Purple tights or no.

Today in Halloween: Calvin goes trick-or-treating

calvin and Hobbes 1995 halloween

Apparently only a couple of Bill Watterson’s “Calvin and Hobbes” newspaper strips make reference to Halloween, although it would seem like a natural holiday for a kid like Calvin.

Earlier this month, I posted the first Halloween-themed Calvin here.

Here, as we begin the long slow wind-down of our month of Halloween, is the other.

Comic classic sequel: ‘Hobbes and Bacon’


I’m not sure how I never saw this until now.

Every few days, I mourn the passing, in 1995, of Bill Watterson’s “Calvin and Hobbes” newspaper comic strip.

I post Calvin strips every once in a while here.

But not until today did I see a reference to “Hobbes and Bacon,” a totally unofficial sequel to Watterson’s great work.

In 2011, the web-based comic “Pants Are Overrated” did a series of four “Hobbes and Bacon” strips that visits, more than two decades later, the household of grown-up Calvin and Susie, their daughter Francis Bacon and, of course, tiger Hobbes.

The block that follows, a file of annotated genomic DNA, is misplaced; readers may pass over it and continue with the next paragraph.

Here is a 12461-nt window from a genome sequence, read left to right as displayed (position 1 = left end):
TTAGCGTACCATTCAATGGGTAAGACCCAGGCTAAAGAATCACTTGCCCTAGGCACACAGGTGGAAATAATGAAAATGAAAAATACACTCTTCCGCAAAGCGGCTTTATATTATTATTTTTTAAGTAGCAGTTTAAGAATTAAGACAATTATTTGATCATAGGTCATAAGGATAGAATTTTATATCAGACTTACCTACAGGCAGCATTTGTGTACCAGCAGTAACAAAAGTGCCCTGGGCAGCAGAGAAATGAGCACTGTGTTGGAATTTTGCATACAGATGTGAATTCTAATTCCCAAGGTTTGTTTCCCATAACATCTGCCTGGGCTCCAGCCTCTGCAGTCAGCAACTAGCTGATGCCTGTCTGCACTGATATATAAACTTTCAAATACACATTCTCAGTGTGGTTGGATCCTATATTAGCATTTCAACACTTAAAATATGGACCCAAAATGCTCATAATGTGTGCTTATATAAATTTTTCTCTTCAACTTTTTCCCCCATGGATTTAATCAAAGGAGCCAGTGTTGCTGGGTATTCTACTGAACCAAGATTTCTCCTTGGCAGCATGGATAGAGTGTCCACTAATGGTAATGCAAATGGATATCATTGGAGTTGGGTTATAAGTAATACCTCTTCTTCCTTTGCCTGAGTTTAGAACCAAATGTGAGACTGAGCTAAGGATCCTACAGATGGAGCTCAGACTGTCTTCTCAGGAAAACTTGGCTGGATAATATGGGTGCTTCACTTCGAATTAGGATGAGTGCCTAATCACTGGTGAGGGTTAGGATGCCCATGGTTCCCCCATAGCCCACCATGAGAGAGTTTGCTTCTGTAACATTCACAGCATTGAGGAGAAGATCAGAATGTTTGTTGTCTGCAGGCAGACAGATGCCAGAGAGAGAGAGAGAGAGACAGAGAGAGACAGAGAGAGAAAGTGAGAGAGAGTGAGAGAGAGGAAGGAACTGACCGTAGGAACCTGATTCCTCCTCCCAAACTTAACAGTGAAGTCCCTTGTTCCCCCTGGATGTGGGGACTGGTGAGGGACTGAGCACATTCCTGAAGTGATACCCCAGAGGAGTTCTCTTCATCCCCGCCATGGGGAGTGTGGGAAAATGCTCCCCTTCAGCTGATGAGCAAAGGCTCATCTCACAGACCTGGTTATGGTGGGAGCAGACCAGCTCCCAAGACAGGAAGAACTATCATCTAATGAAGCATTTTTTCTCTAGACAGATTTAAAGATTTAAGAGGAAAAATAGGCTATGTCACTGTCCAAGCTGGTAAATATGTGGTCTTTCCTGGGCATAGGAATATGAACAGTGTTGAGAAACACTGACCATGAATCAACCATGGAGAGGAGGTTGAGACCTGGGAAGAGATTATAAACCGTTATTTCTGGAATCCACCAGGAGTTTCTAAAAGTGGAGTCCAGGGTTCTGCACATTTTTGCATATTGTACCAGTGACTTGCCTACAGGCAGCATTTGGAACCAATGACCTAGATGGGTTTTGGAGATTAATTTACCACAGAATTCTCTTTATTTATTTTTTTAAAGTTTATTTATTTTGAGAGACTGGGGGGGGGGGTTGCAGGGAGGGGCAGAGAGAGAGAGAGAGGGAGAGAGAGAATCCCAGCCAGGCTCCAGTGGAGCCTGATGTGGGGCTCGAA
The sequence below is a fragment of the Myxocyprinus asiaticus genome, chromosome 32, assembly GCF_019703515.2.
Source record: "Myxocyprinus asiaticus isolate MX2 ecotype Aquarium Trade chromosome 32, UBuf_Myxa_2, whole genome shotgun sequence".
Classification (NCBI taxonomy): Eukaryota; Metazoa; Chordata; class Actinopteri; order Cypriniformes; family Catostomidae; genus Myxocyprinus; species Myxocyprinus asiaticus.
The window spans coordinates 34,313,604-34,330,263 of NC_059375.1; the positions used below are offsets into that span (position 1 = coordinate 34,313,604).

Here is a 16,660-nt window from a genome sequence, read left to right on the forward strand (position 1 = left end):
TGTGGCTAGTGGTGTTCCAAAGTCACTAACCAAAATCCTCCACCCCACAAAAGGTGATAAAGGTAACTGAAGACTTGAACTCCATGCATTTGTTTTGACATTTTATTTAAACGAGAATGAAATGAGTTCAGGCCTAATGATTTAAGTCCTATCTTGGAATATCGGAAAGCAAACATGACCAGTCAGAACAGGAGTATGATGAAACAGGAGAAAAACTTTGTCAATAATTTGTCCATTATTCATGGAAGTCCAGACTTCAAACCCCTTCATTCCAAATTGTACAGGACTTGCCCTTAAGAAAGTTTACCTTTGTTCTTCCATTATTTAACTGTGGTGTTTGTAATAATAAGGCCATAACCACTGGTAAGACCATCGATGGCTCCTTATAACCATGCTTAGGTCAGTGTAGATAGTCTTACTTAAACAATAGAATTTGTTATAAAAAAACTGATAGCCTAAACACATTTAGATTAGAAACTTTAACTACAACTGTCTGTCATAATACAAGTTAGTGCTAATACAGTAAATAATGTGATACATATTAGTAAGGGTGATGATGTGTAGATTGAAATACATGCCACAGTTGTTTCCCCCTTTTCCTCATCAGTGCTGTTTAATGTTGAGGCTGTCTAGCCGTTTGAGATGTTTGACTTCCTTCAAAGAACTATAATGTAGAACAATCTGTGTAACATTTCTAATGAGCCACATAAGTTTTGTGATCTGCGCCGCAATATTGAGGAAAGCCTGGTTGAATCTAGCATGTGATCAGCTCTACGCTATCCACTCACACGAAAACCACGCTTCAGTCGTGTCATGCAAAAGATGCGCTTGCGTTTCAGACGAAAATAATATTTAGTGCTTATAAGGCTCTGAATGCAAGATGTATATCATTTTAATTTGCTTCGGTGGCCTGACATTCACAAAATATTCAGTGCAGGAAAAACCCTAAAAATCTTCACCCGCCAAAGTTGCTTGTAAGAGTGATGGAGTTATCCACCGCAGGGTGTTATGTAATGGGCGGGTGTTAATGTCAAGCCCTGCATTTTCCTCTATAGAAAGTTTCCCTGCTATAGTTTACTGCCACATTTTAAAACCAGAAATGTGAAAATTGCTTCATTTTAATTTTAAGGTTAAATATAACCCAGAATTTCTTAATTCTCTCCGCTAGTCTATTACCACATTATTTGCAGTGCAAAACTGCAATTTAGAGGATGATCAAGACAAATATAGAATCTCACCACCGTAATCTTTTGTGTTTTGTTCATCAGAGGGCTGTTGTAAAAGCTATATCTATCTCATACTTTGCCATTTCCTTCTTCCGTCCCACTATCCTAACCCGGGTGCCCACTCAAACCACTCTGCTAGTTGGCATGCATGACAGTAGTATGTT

The strips are wonderfully clever and nostalgic and guaranteed to bring a tear or two to your eye even while they’re making you smile.

And in light of the many, many, many bootleg and offensive rip-offs of Calvin, I’m guessing the famously reclusive Watterson wouldn’t terribly mind these tributes to his characters.

Classic comics: ‘They’ll Do It Every Time’


When I began reading newspapers in the 1960s, I was an exhaustive reader of newspapers. I was always the type of kid – and still am now, as an adult – who usually checked out every page of a book, every second of the credits of a TV show or movie and, yes, every story and ad and illustration in the newspaper.